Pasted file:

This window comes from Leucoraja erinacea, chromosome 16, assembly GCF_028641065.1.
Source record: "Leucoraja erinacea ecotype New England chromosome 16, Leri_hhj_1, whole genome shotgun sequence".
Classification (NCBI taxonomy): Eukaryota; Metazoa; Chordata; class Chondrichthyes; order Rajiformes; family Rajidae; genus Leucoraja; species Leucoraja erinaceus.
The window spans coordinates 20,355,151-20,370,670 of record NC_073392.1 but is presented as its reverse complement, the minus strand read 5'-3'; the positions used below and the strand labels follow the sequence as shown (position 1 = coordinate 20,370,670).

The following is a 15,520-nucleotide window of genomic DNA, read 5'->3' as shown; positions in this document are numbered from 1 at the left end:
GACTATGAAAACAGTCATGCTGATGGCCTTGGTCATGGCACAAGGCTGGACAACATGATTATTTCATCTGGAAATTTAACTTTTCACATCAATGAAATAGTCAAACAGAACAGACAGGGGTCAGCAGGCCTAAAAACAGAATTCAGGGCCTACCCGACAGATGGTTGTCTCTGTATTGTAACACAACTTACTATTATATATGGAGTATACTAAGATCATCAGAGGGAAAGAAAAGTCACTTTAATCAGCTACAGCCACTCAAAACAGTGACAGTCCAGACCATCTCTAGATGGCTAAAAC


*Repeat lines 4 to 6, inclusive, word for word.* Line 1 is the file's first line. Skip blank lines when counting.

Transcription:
The window spans coordinates 20,355,151-20,370,670 of record NC_073392.1 but is presented as its reverse complement, the minus strand read 5'-3'; the positions used below and the strand labels follow the sequence as shown (position 1 = coordinate 20,370,670).

The following is a 15,520-nucleotide window of genomic DNA, read 5'->3' as shown; positions in this document are numbered from 1 at the left end:
GACTATGAAAACAGTCATGCTGATGGCCTTGGTCATGGCACAAGGCTGGACAACATGATTATTTCATCTGGAAATTTAACTTTTCACATCAATGAAATAGTCAAACAGAACAGACAGGGGTCAGCAGGCCTAAAAACAGAATTCAGGGCCTACCCGACAGATGGTTGTCTCTGTATTGTAACACAACTTACTATTATATATGGAGTATACTAAGATCATCAGAGGGAAAGAAAAGTCACTTTAATCAGCTACAGCCACTCAAAACAGTGACAGTCCAGACCATCTCTAGATGGCTAAAAC